Causes and Diagnoses
Causes and Diagnoses of Atelectasis and Pneumothorax
While atelectasis and pneumothorax both involve collapse of the lung, they have very different causes.
Atelectasis results from a blocked airway or pressure outside the lung. Typical causes include:
- Foreign object in the airway
- Mucus plug
- Lung disease
- Fluid buildup around the lung
- Air buildup around the lung
Pneumothorax results from air from the lung filling the area surrounding the lung. This is usually because of a puncture of the lung from a variety of injuries, including:
- Car accident
- Stab wound
- Surgical injury
Spontaneous pneumothorax occurs without detectable cause. It is more common in people with chronic lung disease, such as chronic obstructive pulmonary disease (COPD).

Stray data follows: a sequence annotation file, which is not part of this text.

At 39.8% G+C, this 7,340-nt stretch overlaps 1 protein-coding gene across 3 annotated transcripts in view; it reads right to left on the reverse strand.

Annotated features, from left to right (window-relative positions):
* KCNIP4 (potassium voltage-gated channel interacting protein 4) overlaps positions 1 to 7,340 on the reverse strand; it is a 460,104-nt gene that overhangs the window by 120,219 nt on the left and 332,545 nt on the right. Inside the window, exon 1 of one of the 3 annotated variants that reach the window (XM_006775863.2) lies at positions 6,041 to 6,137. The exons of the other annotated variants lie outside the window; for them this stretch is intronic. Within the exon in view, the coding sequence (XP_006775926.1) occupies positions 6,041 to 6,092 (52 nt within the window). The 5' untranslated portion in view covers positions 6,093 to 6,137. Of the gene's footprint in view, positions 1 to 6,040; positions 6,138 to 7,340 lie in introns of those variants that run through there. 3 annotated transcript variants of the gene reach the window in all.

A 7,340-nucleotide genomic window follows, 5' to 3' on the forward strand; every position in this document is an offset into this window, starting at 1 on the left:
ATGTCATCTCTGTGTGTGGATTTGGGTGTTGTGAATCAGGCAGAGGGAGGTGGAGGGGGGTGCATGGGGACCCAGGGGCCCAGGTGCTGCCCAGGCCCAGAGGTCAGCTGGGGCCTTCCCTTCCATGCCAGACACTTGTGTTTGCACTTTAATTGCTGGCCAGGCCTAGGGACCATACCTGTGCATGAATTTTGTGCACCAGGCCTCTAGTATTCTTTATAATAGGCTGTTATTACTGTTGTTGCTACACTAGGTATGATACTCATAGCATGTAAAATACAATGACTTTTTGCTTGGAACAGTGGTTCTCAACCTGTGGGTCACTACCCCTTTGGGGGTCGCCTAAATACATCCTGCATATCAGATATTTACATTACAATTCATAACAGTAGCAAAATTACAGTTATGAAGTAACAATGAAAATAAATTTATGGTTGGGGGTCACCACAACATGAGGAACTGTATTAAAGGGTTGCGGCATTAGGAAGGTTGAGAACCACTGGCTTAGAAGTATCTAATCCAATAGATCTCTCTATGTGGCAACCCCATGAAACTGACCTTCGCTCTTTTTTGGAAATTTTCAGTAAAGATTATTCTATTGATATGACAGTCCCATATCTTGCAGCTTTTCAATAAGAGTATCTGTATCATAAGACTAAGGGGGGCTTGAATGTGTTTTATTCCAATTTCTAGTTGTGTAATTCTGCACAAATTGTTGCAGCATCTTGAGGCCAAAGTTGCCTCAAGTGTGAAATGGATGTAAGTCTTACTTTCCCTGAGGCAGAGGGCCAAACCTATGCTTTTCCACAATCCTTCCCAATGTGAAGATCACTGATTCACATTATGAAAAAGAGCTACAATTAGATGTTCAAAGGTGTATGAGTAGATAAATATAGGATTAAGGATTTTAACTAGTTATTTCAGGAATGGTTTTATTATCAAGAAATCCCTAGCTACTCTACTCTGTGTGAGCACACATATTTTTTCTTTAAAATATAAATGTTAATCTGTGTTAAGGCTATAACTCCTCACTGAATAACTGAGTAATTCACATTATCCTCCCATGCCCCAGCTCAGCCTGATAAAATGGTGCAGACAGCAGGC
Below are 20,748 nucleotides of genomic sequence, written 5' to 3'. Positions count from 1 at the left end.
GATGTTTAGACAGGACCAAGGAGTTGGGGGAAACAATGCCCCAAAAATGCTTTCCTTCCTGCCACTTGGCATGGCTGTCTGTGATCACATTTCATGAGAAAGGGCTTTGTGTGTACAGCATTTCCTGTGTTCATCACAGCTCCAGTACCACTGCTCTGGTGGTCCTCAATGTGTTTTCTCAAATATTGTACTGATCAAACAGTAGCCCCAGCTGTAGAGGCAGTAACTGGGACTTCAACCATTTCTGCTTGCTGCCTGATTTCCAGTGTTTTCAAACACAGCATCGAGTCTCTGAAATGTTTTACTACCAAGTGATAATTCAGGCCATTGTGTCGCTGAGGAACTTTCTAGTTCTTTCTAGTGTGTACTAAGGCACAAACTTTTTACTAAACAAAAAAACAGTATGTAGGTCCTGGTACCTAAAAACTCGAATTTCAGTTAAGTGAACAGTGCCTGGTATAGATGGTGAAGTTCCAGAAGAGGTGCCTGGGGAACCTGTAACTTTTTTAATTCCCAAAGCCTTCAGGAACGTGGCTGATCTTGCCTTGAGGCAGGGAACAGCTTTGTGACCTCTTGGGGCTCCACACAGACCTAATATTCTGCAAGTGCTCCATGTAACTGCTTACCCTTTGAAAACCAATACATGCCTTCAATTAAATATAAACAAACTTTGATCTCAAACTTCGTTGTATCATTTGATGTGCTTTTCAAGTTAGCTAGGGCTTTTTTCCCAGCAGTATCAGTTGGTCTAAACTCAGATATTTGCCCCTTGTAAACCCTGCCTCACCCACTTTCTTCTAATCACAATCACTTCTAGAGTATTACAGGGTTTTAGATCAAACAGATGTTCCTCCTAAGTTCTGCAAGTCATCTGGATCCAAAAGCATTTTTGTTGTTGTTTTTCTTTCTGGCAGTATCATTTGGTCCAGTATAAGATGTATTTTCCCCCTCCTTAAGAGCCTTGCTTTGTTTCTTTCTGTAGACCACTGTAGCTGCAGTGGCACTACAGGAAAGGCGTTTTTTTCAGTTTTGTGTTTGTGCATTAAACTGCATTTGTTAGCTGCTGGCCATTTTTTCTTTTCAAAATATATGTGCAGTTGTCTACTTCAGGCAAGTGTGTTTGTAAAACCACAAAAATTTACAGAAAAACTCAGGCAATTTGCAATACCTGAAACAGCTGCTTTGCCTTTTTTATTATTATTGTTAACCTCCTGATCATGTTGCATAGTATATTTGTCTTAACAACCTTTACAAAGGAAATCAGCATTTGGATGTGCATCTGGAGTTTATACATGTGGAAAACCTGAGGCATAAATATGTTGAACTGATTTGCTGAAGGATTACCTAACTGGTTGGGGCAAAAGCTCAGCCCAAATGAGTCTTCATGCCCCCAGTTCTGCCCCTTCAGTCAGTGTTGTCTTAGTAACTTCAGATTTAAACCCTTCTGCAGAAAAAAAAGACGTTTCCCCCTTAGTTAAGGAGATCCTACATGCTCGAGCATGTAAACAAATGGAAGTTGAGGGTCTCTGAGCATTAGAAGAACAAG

Diagnosing atelectasis and pneumothorax
Diagnosis of atelectasis or pneumothorax begins with a physical exam. Other diagnostic tests may include:
- X-ray: A chest X-ray can identify the presence of blockages or fluids creating pressure.
- Computed tomography (CT) scan: This test combines X-ray and computer technology to produce detailed cross-sectional images of your chest cavity.
- Bronchoscopy: An endoscope (a thin, flexible tube with a light and camera on the end) is inserted into your airway to check for blockages.
- Arterial blood gas: This blood test checks the amount of oxygen and carbon dioxide in your blood and measures your blood’s acidity.
- Pulse oximetry: An oximeter measures the amount of oxygen in your blood with a sensor that’s clipped onto your finger.